Dozens of Russian missiles were fired at Kyiv and other Ukrainian cities on Thursday in what officials described as one of the biggest daily barrages in a month-long campaign targeting the country’s energy infrastructure.
“Russia continues to use its missile terror against peaceful Ukrainian citizens,” General Valeriy Zaluzhnyi, Commander-in-Chief of the Armed Forces of Ukraine, said in a post on Twitter. “This morning . . . a total of 69 missiles were launched. 54 cruise missiles were shot down by means of the Ukrainian Armed Forces,” he added.
Colonel Yuriy Ignat, spokesman for Ukraine’s air force, told the Financial Times that in addition to missiles, Russia fired at least 11 suicide drones into Ukraine early Thursday.
The number of casualties and the extent of the nationwide damage, nearly a year after Vladimir Putin’s full-scale invasion of Ukraine, was not immediately clear.
The Ukrainian Air Force Command said in a statement that “after the night attack by suicide drones, the enemy is attacking Ukraine from various directions with air and sea cruise missiles from aircraft and strategic ships”.
Local officials in two Russian border regions said anti-aircraft defenses shot down Ukrainian targets, including drones. The apparent attacks suggested Ukraine was continuing to attack Russian territory after a series of recent strikes on airbases deep behind enemy lines, including two hits on Engels airbase.
In neighboring Belarus, which allowed its ally Russia to use the country as a launching pad for attacks without joining the war itself, officials claimed to have shot down a stray Ukrainian air defense missile. The Belarusian foreign ministry said it had summoned the Ukrainian ambassador and warned him of “disastrous consequences for everyone” if any more missiles landed in the country.
In a video released by state news agency Belta, Anatoly Konovalov, military commander of the western Brest region where the Soviet-era S300 missile is believed to have fallen, said “residents have nothing to fear “. He compared the incident to a similar incident last month when a stray Ukrainian anti-aircraft strike landed in Poland, killing two people, as Kyiv tried to repel a Russian barrage of similar intensity to Thursday’s strikes.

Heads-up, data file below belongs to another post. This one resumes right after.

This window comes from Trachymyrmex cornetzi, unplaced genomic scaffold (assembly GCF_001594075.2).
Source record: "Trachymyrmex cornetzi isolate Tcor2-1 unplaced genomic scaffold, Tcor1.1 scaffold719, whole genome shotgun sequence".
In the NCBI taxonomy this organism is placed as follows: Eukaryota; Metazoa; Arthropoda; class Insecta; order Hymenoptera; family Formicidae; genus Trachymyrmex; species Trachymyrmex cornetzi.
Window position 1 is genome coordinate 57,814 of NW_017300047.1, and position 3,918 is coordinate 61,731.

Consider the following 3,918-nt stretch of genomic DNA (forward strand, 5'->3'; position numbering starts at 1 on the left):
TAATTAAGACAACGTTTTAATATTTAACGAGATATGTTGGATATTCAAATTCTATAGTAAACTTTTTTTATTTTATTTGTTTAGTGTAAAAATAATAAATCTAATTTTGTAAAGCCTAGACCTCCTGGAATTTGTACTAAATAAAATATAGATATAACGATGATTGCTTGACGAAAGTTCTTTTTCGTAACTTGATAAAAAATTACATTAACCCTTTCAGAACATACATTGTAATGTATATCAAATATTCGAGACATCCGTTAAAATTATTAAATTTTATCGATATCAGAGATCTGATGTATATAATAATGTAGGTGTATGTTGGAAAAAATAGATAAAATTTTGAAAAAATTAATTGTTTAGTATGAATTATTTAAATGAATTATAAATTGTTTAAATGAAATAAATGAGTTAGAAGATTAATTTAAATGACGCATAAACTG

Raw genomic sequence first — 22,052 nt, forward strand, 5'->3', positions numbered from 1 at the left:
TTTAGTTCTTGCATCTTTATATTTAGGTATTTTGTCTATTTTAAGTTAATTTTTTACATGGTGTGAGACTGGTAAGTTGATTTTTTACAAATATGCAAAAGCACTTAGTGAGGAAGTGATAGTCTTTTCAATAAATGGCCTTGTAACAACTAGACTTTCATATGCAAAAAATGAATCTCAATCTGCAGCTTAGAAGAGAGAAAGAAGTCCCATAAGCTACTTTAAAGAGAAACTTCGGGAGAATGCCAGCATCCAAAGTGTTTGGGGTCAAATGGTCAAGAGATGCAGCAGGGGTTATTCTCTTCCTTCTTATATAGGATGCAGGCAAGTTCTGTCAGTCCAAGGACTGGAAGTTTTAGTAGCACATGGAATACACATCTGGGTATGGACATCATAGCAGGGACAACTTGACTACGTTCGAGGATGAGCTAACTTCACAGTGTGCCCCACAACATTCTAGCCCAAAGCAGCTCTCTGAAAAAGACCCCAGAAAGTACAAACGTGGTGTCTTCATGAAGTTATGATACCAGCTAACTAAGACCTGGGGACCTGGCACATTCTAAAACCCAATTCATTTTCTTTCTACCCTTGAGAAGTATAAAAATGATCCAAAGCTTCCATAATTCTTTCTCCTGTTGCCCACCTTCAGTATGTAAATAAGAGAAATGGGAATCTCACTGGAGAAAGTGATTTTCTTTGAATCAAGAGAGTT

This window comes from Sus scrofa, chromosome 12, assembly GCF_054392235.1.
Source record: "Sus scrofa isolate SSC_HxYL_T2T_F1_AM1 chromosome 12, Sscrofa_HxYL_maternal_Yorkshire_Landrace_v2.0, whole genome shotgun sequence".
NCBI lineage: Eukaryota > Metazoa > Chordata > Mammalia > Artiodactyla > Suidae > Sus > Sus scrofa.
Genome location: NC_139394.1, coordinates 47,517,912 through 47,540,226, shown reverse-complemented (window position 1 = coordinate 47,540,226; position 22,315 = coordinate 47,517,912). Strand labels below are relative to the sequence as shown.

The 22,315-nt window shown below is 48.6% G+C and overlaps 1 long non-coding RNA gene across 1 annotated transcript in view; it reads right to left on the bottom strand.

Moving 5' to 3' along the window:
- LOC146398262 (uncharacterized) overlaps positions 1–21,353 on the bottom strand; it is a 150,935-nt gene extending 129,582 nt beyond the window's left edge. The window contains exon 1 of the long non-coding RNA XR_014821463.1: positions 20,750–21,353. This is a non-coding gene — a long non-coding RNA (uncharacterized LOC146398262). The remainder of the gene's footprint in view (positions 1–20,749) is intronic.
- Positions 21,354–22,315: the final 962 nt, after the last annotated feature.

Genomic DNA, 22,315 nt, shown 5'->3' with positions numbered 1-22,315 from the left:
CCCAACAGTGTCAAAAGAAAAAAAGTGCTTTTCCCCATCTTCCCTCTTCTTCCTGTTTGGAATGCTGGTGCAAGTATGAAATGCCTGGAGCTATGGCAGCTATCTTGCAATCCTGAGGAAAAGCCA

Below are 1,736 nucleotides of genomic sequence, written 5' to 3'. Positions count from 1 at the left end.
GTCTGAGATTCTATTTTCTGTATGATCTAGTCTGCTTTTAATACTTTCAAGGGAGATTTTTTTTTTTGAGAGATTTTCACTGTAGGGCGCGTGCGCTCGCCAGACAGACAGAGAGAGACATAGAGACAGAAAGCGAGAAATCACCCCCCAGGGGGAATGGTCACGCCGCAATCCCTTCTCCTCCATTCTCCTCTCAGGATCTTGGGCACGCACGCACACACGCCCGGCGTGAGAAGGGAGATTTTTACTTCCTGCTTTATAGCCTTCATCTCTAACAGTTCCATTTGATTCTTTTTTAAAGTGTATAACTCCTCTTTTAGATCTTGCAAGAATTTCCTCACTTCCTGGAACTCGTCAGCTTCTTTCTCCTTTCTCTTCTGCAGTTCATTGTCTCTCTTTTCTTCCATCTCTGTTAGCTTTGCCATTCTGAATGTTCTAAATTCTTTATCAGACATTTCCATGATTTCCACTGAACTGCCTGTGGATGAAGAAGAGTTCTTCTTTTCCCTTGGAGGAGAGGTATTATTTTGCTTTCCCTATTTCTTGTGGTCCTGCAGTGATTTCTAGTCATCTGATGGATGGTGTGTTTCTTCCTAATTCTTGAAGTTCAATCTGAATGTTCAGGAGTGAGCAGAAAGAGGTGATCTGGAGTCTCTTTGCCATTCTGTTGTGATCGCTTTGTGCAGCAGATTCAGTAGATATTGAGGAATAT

Ukraine’s Defense Ministry said it was ready for an “objective investigation” into the incident.
Kyrylo Tymoshenko, deputy head of Zelenskyy’s administration, in a Telegram channel post that included photographs of the destruction, said three people were injured, including a 14-year-old girl, after a missile landed in a residential area in the eastern district of Darnytsky. Kyiv. Tymoshenko also posted a photograph of a Russian missile that landed in a house in Ivano-Frankivsk, a provincial capital in western Ukraine, but did not explode.
Vitali Klitschko, the mayor of Kyiv, said there had been “several explosions in the capital”. He urged residents to charge their phones and stock up on water as “there may be power outages”.
Andriy Sadovyi, mayor of Lviv, the largest provincial capital in western Ukraine where explosions were also heard, said “90% of the city is without electricity”, adding that the water supply could be disturbed.
Explosions were reported in many Ukrainian cities, some close to the front line, including Odessa on the Black Sea and Kharkiv, the largest city in eastern Ukraine.
Russian missile and suicide drone strikes on Ukraine’s power grid and heating infrastructure have triggered power and heating outages lasting hours and days in recent months. Moscow launched the campaign this fall after counteroffensives pushed Russian forces back from large swathes of territory in eastern and southern Ukraine, where Moscow still holds nearly 20 percent of Ukrainian territory.
Klitschko said the Air Force shot down 16 missiles over the capital.
Thursday’s attack comes days after US President Joe Biden said he had approved the supply of a battery of Patriot missiles for Kyiv to be delivered in the coming months. Ukrainian President Volodymyr Zelenskyy has for months pleaded for the United States and European countries to bolster Ukraine’s air defenses, which rely primarily on depleting Soviet-era equipment, with air defense systems more sophisticated.
Kyiv received a handful of medium-range systems, including an Iris-T from Germany, Nasams from the United States and Norway, and Hawks from Spain.
After Thursday’s attacks, Mykhailo Podolyak, an adviser to the Zelenskyy administration, criticized Western leaders who had urged Kyiv to start peace talks, adding that the strikes showed that Russia was not, despite recent calls Putin’s public talks, interested in peace more than 10 months after launching his full-scale invasion.
“We expect further proposals from the ‘peacekeeping forces’ on ‘peaceful settlement’, ‘security guarantees for the Russian Federation and the undesirability of provocations’,” Podolyak added.
Additional reporting by Max Seddon in Riga